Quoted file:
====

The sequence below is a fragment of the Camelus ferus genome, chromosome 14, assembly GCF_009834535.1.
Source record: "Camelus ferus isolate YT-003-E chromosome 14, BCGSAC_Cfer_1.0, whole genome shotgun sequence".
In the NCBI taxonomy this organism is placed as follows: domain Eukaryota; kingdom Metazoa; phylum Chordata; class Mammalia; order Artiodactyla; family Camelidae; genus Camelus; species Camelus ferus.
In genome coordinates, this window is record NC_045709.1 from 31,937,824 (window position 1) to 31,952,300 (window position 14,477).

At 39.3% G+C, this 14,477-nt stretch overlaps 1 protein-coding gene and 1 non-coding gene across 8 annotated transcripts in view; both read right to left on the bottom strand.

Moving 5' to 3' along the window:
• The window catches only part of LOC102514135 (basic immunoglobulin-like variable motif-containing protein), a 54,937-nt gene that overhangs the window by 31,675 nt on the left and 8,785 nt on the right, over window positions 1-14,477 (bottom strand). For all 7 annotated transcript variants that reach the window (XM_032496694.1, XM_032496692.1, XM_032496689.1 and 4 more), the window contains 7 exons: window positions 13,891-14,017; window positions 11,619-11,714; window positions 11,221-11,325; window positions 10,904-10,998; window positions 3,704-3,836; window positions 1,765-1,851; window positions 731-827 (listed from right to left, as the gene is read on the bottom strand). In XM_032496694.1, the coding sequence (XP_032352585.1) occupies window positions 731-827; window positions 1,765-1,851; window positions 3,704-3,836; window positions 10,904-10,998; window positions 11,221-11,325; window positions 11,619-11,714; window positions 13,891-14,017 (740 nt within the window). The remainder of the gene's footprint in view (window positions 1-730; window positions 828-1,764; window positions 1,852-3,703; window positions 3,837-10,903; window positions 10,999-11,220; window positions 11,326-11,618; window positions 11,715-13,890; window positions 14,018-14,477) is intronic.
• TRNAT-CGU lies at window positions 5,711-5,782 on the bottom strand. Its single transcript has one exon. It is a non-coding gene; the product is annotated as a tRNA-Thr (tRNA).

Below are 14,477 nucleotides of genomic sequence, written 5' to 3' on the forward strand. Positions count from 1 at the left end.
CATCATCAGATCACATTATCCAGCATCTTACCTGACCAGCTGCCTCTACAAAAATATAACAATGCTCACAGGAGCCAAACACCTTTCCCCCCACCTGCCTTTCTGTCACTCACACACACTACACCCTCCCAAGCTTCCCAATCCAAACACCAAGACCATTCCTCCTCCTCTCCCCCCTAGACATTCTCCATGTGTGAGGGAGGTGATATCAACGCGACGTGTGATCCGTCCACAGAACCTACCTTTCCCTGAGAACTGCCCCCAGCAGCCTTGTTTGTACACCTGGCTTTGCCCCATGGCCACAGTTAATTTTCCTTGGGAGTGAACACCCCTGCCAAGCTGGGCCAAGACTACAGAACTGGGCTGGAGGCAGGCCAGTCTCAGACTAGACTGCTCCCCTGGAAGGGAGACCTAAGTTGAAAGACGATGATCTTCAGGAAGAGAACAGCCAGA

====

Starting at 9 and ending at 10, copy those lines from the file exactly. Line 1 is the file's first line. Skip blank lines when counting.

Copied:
Below are 14,477 nucleotides of genomic sequence, written 5' to 3' on the forward strand. Positions count from 1 at the left end.
CATCATCAGATCACATTATCCAGCATCTTACCTGACCAGCTGCCTCTACAAAAATATAACAATGCTCACAGGAGCCAAACACCTTTCCCCCCACCTGCCTTTCTGTCACTCACACACACTACACCCTCCCAAGCTTCCCAATCCAAACACCAAGACCATTCCTCCTCCTCTCCCCCCTAGACATTCTCCATGTGTGAGGGAGGTGATATCAACGCGACGTGTGATCCGTCCACAGAACCTACCTTTCCCTGAGAACTGCCCCCAGCAGCCTTGTTTGTACACCTGGCTTTGCCCCATGGCCACAGTTAATTTTCCTTGGGAGTGAACACCCCTGCCAAGCTGGGCCAAGACTACAGAACTGGGCTGGAGGCAGGCCAGTCTCAGACTAGACTGCTCCCCTGGAAGGGAGACCTAAGTTGAAAGACGATGATCTTCAGGAAGAGAACAGCCAGA